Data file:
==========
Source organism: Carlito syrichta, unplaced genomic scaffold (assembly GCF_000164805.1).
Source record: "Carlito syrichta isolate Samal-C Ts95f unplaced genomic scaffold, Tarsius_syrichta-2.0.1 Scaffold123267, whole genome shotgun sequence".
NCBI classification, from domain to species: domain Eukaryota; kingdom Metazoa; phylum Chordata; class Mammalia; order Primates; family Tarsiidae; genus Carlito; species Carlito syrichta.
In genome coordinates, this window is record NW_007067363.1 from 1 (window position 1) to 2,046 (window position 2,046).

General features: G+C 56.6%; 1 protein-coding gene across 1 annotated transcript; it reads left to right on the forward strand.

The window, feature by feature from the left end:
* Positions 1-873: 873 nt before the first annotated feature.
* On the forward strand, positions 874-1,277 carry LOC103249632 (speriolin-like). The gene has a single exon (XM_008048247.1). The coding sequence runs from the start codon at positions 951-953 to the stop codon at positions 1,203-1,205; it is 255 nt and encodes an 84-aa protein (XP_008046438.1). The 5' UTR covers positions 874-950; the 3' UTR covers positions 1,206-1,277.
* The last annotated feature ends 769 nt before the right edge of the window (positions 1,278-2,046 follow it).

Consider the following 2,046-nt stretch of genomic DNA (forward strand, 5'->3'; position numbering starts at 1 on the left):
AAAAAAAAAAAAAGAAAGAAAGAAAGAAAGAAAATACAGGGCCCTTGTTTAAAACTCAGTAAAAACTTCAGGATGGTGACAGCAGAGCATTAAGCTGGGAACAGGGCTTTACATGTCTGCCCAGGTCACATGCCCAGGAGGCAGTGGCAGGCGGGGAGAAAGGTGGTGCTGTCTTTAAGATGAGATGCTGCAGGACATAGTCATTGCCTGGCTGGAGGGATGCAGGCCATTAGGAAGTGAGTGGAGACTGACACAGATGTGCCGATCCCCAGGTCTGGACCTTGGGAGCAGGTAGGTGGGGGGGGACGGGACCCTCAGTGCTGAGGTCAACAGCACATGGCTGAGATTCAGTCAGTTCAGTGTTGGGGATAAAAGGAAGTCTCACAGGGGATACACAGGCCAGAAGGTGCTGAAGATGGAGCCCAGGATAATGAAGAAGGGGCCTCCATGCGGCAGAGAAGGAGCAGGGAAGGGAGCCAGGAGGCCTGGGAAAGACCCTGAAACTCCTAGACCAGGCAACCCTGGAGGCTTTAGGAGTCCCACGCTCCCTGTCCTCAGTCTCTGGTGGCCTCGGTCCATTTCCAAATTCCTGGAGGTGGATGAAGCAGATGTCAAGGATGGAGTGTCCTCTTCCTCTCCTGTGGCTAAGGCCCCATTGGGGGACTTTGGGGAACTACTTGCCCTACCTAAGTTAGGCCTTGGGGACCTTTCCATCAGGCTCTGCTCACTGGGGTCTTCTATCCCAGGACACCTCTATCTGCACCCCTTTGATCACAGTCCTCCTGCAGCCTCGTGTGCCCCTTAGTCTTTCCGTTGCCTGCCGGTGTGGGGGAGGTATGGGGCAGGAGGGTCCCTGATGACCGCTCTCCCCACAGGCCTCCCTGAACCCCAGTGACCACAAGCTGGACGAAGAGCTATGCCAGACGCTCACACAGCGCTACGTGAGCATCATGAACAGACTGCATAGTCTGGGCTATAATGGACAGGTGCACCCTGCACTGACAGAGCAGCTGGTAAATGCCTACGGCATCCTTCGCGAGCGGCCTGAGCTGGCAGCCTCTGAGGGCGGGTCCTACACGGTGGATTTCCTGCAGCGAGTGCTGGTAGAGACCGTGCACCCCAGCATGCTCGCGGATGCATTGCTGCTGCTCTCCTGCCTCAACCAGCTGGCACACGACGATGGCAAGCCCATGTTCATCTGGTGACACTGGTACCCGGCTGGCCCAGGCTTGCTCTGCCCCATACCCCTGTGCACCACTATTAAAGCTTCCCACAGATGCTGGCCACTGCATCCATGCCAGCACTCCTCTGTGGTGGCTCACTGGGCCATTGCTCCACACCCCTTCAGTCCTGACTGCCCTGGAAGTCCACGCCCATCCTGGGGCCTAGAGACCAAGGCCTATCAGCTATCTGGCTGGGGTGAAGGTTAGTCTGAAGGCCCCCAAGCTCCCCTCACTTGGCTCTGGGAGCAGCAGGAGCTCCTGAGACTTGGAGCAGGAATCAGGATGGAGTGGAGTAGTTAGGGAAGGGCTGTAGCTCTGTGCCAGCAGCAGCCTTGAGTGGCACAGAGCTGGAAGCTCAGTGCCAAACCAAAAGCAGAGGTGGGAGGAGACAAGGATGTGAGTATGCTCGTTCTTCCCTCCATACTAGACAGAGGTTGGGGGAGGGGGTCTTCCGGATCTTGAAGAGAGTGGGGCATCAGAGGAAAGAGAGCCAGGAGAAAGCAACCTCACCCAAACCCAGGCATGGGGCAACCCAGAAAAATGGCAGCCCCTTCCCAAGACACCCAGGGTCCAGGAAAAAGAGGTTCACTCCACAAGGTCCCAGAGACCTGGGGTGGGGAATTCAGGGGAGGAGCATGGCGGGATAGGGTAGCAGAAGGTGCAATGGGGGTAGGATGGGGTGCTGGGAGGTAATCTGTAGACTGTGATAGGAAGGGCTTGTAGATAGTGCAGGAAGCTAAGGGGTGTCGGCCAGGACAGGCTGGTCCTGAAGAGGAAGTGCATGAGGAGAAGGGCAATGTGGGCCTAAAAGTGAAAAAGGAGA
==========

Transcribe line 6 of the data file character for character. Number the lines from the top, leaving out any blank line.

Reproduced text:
The window, feature by feature from the left end: